Pelland Blog

From Percolators to Pods

April 14th, 2015

If you are a typical American, you probably started your day with a cup of coffee. According to the most recent National Coffee Drinking Trends (NCDT) report, published by the National Coffee Association, 54% of Americans over the age of 18 drink an average of 3.1 cups of coffee each day. More casual coffee consumption is practiced by 83% of the public. Of these coffee drinkers, 65% enjoy the beverage with breakfast. In total, consumers in the United States spend $40 billion on coffee each year. Impressive statistics, but what do they mean for you?


Just as there are all types of coffee products, there are all types of campgrounds. Trends change over time, and demands ebb and flow for various types of coffee and styles of camping. Remember the days of coffee percolators? They were an integral part of a long-running advertising campaign for Maxwell House. Today, half the population could probably not even identify a coffee percolator in a line-up of obsolete kitchen appliances.

Today, there is a market for high-end artisanal brews, as evidenced by the $950 million in annual sales at Starbucks; however, the vast majority of Americans do not have an appreciation for single-origin coffee brewed from freshly-ground beans. Those markets are limited, in a similar manner as the markets are limited for other high-end beverages such as loose teas, cask conditioned ales, single malt Scotch whiskies, or small batch bourbons.

According to the market research firm Euromonitor, only about 8% of the coffee purchased in America is whole bean coffee, meaning that sales of pre-ground coffee outpace whole bean coffees by 12.5 to 1. When it comes to coffee, it seems that most of us prefer convenience over quality. Driving that fact home is the astronomical growth in sales of K-Cups, the ubiquitous pre-portioned coffee pods. Years ago, the coffee kings in America were Folger’s (owned by consumer goods giant Procter & Gamble) and Maxwell House (owned by another giant, Kraft Foods). Today, K-Cups from Keurig Green Mountain account for 20% of the total coffee market, not only more than any other company but more than Folger’s and Maxwell House combined. Again according to Euromonitor, the sales of coffee pods have grown by 138,325% over the past 10 years!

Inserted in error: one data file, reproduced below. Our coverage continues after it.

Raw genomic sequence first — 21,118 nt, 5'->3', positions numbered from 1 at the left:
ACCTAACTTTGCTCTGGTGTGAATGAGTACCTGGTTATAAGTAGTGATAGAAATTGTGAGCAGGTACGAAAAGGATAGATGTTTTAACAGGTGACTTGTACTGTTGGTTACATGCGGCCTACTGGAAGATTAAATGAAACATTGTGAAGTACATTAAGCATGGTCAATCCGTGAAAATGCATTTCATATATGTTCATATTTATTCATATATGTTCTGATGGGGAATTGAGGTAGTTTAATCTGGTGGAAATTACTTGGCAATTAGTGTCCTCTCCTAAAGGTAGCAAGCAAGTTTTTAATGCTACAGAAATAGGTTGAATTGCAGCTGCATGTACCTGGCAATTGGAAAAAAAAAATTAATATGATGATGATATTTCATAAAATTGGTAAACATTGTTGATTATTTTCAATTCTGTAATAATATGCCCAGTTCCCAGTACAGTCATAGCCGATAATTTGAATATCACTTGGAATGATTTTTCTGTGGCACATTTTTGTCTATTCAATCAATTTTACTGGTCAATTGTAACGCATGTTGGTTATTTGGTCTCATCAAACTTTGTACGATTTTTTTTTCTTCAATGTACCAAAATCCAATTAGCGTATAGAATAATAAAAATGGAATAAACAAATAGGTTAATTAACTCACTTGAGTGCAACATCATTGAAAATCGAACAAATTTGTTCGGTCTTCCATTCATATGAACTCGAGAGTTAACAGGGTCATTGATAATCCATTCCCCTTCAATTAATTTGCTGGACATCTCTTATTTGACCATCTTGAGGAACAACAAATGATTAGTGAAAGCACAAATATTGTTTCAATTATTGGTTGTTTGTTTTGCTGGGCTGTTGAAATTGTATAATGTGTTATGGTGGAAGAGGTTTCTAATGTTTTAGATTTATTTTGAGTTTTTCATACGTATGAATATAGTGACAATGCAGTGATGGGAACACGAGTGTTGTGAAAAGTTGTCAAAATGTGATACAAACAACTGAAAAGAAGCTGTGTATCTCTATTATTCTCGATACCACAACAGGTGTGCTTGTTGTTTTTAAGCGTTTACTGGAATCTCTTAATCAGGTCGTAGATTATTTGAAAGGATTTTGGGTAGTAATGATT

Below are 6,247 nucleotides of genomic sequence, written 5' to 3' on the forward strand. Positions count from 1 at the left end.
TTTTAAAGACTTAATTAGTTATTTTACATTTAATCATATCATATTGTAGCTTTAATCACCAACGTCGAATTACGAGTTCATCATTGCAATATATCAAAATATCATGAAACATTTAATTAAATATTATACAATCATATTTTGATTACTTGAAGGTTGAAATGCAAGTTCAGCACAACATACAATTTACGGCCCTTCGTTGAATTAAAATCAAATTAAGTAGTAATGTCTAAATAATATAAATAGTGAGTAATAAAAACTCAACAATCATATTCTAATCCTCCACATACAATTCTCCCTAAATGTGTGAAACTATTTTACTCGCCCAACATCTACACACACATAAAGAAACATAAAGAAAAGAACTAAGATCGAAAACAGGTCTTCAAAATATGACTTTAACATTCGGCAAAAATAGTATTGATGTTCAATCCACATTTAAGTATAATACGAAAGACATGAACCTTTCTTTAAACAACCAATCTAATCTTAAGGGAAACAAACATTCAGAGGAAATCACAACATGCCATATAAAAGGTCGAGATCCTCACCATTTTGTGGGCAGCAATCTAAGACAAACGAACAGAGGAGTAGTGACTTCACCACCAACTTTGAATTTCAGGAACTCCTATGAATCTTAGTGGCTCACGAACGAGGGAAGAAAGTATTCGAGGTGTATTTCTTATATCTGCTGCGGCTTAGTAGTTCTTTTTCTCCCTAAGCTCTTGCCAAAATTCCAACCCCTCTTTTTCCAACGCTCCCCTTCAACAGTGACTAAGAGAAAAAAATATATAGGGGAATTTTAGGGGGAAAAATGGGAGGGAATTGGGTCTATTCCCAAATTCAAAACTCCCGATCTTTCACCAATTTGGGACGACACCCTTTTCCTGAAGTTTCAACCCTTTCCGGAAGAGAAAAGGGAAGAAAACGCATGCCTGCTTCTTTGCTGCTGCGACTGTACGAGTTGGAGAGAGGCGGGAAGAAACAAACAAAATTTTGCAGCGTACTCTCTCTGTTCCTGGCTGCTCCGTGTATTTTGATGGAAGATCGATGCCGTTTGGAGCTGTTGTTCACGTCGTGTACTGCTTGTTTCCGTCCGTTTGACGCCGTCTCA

Going back to the National Coffee Association’s NCDT, it is important to note that Hispanic Americans far outpace all other ethnic groups in the consumption of coffee, including gourmet coffees and espresso-based beverages. Also comprising the fastest growing ethnic group in the country, this is a very positive sign for the overall industry.

Henry Ford, in the days of skyrocketing sales of his Model T, commented that he could “sell to the masses and eat with the classes.” In other words, fortunes can be made by providing products or services that appeal to the broadest possible market. In today’s world, most businesses succeed by appealing to mass markets through low prices (the Wal-Mart and Amazon models,) although small businesses usually excel by catering to the niche and local markets that might not be profitable pursuits by mass marketers. Let’s translate this information into concepts that directly relate to your campground.

  1. Keep in step with current trends. Coffee consumption has been on the increase in recent years, in large part thanks to the coffee pods that have made things quick and easy. Are cabins and other rentals the quick and easy way for new people to be introduced to camping? If so, are you making the process as simple as possible, or are you still requiring your guests to bring their own towels and linens?
  2. If you think of your campground as a supermarket, are you still devoting all of your shelf space to Folger’s and Maxwell House? When the world is changing around you, you cannot succeed by becoming stagnant. If your guests want 50-amp electric, pull-thru sites and free wi-fi, it is time to meet their needs.